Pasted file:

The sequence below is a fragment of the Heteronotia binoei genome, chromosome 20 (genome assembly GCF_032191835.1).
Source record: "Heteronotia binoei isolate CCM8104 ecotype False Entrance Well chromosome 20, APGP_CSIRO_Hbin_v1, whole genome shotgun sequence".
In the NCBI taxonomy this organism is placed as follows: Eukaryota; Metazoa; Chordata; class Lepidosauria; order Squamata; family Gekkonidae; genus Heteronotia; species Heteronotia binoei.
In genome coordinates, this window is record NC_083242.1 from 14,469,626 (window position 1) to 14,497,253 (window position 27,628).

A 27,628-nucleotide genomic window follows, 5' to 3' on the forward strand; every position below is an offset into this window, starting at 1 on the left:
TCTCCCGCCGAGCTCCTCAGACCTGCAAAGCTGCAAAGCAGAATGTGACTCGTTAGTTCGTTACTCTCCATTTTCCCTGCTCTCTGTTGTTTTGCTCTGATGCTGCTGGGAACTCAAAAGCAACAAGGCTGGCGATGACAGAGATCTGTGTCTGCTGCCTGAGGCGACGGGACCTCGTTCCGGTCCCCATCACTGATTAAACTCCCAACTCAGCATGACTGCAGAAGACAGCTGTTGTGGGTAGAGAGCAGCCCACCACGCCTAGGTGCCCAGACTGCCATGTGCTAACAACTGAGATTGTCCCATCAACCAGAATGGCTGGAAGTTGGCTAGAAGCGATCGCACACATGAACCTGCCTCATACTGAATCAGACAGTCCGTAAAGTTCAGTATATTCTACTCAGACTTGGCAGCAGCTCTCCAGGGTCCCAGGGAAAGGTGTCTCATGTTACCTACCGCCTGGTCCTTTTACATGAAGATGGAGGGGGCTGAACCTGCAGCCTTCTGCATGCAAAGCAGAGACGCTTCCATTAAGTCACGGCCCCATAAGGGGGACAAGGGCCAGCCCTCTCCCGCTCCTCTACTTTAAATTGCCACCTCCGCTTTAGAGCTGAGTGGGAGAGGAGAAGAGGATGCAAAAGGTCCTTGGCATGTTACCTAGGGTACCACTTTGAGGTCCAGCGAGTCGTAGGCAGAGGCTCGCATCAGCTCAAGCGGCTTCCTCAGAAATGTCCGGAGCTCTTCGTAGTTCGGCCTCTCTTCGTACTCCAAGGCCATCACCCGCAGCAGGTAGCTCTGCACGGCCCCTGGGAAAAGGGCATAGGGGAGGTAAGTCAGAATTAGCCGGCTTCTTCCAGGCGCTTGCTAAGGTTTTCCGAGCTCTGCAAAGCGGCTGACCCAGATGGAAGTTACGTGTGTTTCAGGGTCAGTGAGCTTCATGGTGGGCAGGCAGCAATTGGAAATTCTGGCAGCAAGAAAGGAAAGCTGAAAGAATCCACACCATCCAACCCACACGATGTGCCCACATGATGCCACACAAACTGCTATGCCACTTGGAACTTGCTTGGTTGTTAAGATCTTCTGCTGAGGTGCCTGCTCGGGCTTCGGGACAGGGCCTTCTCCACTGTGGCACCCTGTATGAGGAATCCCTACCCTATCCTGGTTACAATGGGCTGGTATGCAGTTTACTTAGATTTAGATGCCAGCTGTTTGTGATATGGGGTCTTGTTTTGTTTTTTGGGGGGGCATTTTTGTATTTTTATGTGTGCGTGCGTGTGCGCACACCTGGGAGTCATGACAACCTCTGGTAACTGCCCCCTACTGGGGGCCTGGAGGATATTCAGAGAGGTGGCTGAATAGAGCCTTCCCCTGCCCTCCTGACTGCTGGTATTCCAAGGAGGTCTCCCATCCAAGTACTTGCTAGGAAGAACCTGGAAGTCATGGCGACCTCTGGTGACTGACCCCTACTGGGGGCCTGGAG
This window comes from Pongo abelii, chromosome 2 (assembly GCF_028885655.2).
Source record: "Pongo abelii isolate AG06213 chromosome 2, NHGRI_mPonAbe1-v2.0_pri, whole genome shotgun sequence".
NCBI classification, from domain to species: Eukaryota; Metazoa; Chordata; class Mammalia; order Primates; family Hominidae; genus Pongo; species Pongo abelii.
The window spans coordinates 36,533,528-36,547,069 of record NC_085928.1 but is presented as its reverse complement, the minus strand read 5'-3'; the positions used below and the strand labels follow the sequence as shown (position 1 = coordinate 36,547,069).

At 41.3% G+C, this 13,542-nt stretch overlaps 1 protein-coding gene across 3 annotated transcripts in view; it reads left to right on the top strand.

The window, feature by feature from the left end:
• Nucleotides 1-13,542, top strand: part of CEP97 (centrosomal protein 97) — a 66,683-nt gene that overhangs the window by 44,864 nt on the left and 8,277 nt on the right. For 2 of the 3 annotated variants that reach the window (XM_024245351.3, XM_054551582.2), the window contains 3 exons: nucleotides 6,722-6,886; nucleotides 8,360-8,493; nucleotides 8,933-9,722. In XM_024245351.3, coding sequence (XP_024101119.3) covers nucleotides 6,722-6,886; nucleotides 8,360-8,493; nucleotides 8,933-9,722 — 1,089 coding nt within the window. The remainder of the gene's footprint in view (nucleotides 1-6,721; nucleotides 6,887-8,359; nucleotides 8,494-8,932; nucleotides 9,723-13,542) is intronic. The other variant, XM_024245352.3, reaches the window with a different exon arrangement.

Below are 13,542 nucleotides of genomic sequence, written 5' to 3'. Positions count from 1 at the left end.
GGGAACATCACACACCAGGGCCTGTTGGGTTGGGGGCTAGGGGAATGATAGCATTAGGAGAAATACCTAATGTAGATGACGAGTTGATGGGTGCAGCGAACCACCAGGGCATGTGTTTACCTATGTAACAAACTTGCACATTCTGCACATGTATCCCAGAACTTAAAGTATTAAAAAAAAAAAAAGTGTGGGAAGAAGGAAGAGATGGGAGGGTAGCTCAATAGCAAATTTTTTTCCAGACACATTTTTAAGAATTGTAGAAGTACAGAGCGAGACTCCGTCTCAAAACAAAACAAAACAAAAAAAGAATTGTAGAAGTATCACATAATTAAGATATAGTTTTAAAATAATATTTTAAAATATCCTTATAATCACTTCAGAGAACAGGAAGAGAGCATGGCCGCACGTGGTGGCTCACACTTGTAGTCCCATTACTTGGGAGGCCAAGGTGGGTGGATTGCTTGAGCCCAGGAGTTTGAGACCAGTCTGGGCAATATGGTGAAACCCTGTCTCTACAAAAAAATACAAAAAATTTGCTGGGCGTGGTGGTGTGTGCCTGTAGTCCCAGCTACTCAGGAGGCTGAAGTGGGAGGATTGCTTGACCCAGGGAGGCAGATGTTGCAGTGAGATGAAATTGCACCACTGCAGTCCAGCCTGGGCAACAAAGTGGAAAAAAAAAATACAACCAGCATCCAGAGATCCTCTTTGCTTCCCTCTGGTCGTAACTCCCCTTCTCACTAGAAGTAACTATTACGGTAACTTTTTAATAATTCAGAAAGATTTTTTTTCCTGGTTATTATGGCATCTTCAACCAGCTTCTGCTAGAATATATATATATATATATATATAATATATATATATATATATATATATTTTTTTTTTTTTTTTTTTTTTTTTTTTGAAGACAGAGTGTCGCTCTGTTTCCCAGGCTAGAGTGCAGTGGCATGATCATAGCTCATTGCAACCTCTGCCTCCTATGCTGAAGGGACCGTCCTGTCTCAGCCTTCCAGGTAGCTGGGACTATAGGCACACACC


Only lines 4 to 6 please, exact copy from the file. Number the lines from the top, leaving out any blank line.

In genome coordinates, this window is record NC_083242.1 from 14,469,626 (window position 1) to 14,497,253 (window position 27,628).

A 27,628-nucleotide genomic window follows, 5' to 3' on the forward strand; every position below is an offset into this window, starting at 1 on the left:
TCTCCCGCCGAGCTCCTCAGACCTGCAAAGCTGCAAAGCAGAATGTGACTCGTTAGTTCGTTACTCTCCATTTTCCCTGCTCTCTGTTGTTTTGCTCTGATGCTGCTGGGAACTCAAAAGCAACAAGGCTGGCGATGACAGAGATCTGTGTCTGCTGCCTGAGGCGACGGGACCTCGTTCCGGTCCCCATCACTGATTAAACTCCCAACTCAGCATGACTGCAGAAGACAGCTGTTGTGGGTAGAGAGCAGCCCACCACGCCTAGGTGCCCAGACTGCCATGTGCTAACAACTGAGATTGTCCCATCAACCAGAATGGCTGGAAGTTGGCTAGAAGCGATCGCACACATGAACCTGCCTCATACTGAATCAGACAGTCCGTAAAGTTCAGTATATTCTACTCAGACTTGGCAGCAGCTCTCCAGGGTCCCAGGGAAAGGTGTCTCATGTTACCTACCGCCTGGTCCTTTTACATGAAGATGGAGGGGGCTGAACCTGCAGCCTTCTGCATGCAAAGCAGAGACGCTTCCATTAAGTCACGGCCCCATAAGGGGGACAAGGGCCAGCCCTCTCCCGCTCCTCTACTTTAAATTGCCACCTCCGCTTTAGAGCTGAGTGGGAGAGGAGAAGAGGATGCAAAAGGTCCTTGGCATGTTACCTAGGGTACCACTTTGAGGTCCAGCGAGTCGTAGGCAGAGGCTCGCATCAGCTCAAGCGGCTTCCTCAGAAATGTCCGGAGCTCTTCGTAGTTCGGCCTCTCTTCGTACTCCAAGGCCATCACCCGCAGCAGGTAGCTCTGCACGGCCCCTGGGAAAAGGGCATAGGGGAGGTAAGTCAGAATTAGCCGGCTTCTTCCAGGCGCTTGCTAAGGTTTTCCGAGCTCTGCAAAGCGGCTGACCCAGATGGAAGTTACGTGTGTTTCAGGGTCAGTGAGCTTCATGGTGGGCAGGCAGCAATTGGAAATTCTGGCAGCAAGAAAGGAAAGCTGAAAGAATCCACACCATCCAACCCACACGATGTGCCCACATGATGCCACACAAACTGCTATGCCACTTGGAACTTGCTTGGTTGTTAAGATCTTCTGCTGAGGTGCCTGCTCGGGCTTCGGGACAGGGCCTTCTCCACTGTGGCACCCTGTATGAGGAATCCCTACCCTATCCTGGTTACAATGGGCTGGTATGCAGTTTACTTAGATTTAGATGCCAGCTGTTTGTGATATGGGGTCTTGTTTTGTTTTTTGGGGGGGCATTTTTGTATTTTTATGTGTGCGTGCGTGTGCGCACACCTGGGAGTCATGACAACCTCTGGTAACTGCCCCCTACTGGGGGCCTGGAGGATATTCAGAGAGGTGGCTGAATAGAGCCTTCCCCTGCCCTCCTGACTGCTGGTATTCCAAGGAGGTCTCCCATCCAAGTACTTGCTAGGAAGAACCTGGAAGTCATGGCGACCTCTGGTGACTGACCCCTACTGGGGGCCTGGAG